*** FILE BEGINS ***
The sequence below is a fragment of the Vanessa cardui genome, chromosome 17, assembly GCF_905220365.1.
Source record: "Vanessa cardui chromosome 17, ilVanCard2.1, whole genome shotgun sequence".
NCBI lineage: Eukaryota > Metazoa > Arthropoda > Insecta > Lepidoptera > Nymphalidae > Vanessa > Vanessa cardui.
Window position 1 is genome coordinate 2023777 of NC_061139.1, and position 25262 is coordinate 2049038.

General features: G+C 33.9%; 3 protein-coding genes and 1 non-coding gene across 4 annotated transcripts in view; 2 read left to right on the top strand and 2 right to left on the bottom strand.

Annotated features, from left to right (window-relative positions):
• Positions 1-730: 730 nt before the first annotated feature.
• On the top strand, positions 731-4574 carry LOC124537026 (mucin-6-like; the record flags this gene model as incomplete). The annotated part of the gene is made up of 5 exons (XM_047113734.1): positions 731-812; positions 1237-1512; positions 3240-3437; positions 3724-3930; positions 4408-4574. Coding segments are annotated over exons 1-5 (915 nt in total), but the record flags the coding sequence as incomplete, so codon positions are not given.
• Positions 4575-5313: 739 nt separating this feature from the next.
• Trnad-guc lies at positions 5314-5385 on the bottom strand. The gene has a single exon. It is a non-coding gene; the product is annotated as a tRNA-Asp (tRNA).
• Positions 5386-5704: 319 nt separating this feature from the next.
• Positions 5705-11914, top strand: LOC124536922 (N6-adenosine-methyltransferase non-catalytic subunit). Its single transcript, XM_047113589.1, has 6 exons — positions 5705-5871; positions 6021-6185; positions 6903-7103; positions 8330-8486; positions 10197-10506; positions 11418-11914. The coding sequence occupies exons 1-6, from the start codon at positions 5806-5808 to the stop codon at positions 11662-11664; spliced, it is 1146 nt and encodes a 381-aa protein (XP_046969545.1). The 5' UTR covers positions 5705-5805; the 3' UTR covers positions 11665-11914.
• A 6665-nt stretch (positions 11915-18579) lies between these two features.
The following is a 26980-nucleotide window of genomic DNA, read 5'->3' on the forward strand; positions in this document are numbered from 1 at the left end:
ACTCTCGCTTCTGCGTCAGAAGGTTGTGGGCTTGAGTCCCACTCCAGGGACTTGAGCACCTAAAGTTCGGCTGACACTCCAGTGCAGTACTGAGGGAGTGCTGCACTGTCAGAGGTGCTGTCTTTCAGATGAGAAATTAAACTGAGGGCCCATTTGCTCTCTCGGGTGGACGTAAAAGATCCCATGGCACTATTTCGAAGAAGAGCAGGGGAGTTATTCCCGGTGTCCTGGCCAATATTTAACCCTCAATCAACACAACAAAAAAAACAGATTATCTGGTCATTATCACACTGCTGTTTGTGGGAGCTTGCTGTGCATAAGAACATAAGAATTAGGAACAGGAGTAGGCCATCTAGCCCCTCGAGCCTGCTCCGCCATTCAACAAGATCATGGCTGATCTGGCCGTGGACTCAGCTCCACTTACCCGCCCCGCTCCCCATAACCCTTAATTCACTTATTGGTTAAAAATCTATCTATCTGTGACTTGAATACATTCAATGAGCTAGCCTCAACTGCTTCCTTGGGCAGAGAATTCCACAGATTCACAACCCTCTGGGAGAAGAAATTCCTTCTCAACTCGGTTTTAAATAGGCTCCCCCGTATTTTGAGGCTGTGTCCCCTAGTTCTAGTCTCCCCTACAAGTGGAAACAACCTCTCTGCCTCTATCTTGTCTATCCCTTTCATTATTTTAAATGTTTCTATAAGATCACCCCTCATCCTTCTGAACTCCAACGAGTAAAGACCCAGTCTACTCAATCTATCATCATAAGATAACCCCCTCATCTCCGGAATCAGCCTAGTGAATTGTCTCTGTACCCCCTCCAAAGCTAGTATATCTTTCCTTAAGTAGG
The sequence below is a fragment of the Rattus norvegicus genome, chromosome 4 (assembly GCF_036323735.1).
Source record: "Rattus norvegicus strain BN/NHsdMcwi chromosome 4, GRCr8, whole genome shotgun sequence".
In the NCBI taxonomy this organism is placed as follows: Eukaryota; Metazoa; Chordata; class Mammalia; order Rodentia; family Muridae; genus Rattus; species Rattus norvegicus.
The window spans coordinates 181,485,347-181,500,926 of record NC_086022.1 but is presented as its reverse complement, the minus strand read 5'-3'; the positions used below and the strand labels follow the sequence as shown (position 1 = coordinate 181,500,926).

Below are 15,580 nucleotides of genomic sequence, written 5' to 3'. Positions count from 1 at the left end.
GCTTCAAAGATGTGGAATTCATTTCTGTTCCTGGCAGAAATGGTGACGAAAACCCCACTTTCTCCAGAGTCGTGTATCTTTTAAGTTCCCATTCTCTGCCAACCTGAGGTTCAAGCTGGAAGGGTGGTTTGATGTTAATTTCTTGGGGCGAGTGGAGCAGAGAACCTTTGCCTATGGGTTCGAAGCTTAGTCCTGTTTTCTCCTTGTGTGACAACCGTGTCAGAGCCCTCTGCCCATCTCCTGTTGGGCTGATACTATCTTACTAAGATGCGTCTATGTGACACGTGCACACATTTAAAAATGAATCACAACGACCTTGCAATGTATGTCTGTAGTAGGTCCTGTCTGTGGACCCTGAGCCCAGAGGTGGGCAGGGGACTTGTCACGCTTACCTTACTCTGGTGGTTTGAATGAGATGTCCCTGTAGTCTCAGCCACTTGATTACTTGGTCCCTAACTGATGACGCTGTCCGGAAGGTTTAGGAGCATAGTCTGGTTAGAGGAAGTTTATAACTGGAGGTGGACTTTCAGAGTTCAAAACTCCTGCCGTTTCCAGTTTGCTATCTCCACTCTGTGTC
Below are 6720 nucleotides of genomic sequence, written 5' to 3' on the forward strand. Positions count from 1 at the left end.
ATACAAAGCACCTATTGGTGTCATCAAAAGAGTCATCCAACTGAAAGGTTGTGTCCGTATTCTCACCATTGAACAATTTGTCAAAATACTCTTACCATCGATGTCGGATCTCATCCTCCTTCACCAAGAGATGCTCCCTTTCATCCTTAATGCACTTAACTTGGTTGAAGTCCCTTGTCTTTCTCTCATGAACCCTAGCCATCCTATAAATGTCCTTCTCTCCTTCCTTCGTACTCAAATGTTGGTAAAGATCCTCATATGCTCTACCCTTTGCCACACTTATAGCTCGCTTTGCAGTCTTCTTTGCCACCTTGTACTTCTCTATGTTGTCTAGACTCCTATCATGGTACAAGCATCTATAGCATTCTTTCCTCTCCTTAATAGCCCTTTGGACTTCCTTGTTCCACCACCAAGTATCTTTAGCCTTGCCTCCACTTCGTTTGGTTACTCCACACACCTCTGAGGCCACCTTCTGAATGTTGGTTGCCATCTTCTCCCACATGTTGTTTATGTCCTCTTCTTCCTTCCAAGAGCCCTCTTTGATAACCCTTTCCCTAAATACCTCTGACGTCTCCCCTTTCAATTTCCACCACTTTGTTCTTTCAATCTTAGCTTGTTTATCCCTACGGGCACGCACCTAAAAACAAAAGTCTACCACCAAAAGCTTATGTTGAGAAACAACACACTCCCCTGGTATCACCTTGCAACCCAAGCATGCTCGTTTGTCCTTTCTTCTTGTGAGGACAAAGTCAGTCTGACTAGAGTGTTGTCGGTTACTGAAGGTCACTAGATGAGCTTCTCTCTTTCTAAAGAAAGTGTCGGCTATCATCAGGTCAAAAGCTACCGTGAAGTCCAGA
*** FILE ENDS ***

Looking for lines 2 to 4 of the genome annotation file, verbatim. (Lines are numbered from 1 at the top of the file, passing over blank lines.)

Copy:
Source record: "Vanessa cardui chromosome 17, ilVanCard2.1, whole genome shotgun sequence".
NCBI lineage: Eukaryota > Metazoa > Arthropoda > Insecta > Lepidoptera > Nymphalidae > Vanessa > Vanessa cardui.
Window position 1 is genome coordinate 2023777 of NC_061139.1, and position 25262 is coordinate 2049038.